This report offers a multi-disciplinary perspective on the cybersecurity industry. Conceptualizing cybersecurity industry clusters as ecosystems, we focus on three distinct mega-clusters: the San Francisco Bay Area, metropolitan Washington, D.C., and Israel. Benefits of clustering include: access to a pool of specialized labor, knowledge spillover, access to capital, and inter-organizational linkages. Research suggests that clusters’ economics should be linked to their social dimensions and the configuration of the built environment. In addition, based on the empirical analysis, we suggest using a nuanced taxonomy of cybersecurity clusters using a spectrum of intensities: mega-, mesa- and micro-clusters, sub-clusters, and hot zones.<br> <br>The Big3 clusters were catalyzed during the 1990s cybersecurity genesis – even before cybersecurity was recognizable as a distinct sub-industry within high-tech – and certainly well before the term “cybersecurity” was coined. All three cybersecurity clusters emerged as specialized clusters embedded within a larger high-tech ecosystem. At the same time, government was a key actor in facilitating the high-tech and defense ecosystems in each of these three regions. Cluster concentration remains high: the Big3 mega-clusters, hegemonic since their founding, together serve as headquarters for 53% of the largest and most influential global cybersecurity firms. <br><br>Cybersecurity industry dynamics. The industry can be viewed as a manifestation of two far-reaching relationship interplays: industry clustering processes and place (meaning, the industry’s socio-spatial context). Regarding the first: there is some evidence of rapid industry consolidation — especially within the Big3 clusters (393 firms merged or acquired through 2018). However, the industry still remains quite fragmented because of the continued entry of new players and the breakup of some giant firms (e.g., Symantec). The second interplay is between place and social context, human capital, and institutions. Via comprehensive mapping, we show that cybersecurity clusters are situated in large, diverse urban regions, within complex, multi-modal transportation networks, with proximate universities, and layered on household income sectors.<br><br>Lessons for smaller clusters globally. Cybersecurity clusters (and sub-clusters) grow where one of two conditions exists: an anchor organization (such as the National Security Agency outside Washington) and/or where there is already a strong high-tech culture (as in Silicon Valley). Nurturing a new cybersecurity cluster is a long-term strategy, one that requires many years of patience (as in the Be’er Sheva sub-cluster in Israel). Local governments have been nurturing cybersecurity clusters specifically for about a decade with tax benefits, partnerships, and advocacy programs. However, these policies do not take place in a vacuum; rather, they are part of the ongoing competition between regions and cities. Thus, purposeful cluster growth requires more than a bundle of policies; it needs a cohesive strategic plan that structures a set of policies for nurturing the industrial ecosystem. Only with a holistic vision, which considers the social, economic and spatial context, can a cybersecurity cluster evolve and grow. <br><br>Finally, we identify three cybersecurity industry/cluster challenges for the future. First is the persistent cybersecurity workforce shortage—apparent in both countries covered in this report. The second challenge is the resiliency of these high-tech clusters as the hegemony of global cities is expected to diminish post-COVID-19, with the workforce migrating out of expensive and unhealthy urban areas. The third challenge is the durability of the cybersecurity industry itself. Are there too many cybersecurity firms? Will a new generation of technologies reconfigure these firms? <br><br>In sum, cyber industry cannot be understood in isolation, but only as part of a larger context. Although this industry has some unique features, cybersecurity clusters are not autonomous, and their emergence is connected to a wider technological infrastructure, and to a particular political urban and regional context.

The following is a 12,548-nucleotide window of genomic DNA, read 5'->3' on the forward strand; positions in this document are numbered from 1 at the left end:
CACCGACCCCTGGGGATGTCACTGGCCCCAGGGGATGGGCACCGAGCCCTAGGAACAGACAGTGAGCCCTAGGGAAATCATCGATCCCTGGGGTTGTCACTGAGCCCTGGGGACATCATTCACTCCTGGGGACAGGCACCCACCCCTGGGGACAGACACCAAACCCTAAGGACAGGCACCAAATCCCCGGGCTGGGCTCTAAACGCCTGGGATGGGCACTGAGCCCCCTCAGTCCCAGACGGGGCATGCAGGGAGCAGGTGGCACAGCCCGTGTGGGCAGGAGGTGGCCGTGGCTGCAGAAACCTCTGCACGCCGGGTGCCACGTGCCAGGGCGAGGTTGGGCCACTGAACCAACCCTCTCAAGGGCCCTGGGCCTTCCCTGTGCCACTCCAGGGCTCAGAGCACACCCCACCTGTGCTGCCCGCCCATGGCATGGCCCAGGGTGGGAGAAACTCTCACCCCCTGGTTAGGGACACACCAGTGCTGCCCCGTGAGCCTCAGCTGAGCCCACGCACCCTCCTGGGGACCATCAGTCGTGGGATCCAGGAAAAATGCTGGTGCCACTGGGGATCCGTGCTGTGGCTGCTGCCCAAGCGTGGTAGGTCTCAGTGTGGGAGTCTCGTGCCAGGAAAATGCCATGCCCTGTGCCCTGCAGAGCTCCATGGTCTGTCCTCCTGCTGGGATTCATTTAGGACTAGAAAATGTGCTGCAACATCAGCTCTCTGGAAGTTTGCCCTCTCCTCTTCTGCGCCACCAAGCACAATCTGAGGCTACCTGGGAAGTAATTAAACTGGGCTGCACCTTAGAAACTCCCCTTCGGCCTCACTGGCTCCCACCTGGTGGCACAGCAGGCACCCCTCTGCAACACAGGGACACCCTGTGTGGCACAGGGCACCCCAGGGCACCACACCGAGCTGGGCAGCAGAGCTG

|Publisher||Tel Aviv University|
|Number of pages||90|
|State||Published - 12 Jan 2021|